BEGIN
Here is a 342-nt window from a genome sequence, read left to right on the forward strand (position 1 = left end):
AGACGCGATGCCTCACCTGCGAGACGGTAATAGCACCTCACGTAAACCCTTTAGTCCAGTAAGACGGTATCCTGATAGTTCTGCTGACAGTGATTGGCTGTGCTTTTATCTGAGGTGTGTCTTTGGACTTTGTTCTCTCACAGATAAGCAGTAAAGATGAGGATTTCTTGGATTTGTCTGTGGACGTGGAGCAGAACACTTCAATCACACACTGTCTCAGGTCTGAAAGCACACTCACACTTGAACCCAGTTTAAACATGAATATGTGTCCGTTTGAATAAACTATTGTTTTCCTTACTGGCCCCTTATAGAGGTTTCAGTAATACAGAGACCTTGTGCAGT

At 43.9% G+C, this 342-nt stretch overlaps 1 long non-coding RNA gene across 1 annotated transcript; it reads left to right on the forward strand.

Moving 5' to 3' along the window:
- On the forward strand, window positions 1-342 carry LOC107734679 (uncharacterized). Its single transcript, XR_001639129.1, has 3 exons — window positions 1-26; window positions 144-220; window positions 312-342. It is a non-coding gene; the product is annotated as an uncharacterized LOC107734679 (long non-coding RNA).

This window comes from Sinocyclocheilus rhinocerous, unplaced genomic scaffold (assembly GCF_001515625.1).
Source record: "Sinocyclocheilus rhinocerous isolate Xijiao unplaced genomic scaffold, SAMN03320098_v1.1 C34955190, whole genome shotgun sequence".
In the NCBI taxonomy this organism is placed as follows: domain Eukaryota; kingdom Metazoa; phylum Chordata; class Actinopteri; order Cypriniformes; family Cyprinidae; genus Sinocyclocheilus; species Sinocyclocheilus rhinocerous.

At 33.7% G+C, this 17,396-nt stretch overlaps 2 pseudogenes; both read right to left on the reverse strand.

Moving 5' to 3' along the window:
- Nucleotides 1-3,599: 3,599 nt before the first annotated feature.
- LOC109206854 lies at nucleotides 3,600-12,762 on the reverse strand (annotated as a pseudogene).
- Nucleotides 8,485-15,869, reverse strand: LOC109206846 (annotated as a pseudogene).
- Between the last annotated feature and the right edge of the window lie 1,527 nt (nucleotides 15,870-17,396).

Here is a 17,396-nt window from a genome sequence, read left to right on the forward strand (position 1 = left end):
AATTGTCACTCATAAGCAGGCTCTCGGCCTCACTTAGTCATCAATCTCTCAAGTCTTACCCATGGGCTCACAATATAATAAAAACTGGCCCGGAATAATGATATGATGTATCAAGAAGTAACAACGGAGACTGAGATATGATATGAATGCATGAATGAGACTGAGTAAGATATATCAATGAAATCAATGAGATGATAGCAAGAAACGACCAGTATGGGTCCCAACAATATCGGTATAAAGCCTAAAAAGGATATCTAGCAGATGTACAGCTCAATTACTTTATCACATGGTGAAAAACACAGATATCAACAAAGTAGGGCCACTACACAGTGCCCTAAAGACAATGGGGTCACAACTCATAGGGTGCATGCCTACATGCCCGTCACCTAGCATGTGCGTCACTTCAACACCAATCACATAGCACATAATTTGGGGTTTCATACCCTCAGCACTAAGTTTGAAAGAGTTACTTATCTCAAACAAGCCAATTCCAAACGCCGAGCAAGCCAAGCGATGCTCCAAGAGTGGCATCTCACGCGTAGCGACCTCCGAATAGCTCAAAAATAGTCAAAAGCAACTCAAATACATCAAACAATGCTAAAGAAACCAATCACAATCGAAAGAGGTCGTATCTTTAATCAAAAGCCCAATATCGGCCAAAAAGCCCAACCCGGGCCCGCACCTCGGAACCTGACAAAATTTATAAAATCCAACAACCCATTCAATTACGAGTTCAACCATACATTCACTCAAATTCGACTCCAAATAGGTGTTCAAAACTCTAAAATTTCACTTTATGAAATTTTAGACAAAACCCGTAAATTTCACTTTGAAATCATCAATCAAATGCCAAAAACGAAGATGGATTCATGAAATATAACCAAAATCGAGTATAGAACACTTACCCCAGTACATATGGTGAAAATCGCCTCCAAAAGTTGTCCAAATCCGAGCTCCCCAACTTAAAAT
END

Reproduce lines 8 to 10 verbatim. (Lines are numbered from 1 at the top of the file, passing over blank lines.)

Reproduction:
In the NCBI taxonomy this organism is placed as follows: domain Eukaryota; kingdom Metazoa; phylum Chordata; class Actinopteri; order Cypriniformes; family Cyprinidae; genus Sinocyclocheilus; species Sinocyclocheilus rhinocerous.

At 33.7% G+C, this 17,396-nt stretch overlaps 2 pseudogenes; both read right to left on the reverse strand.

Moving 5' to 3' along the window: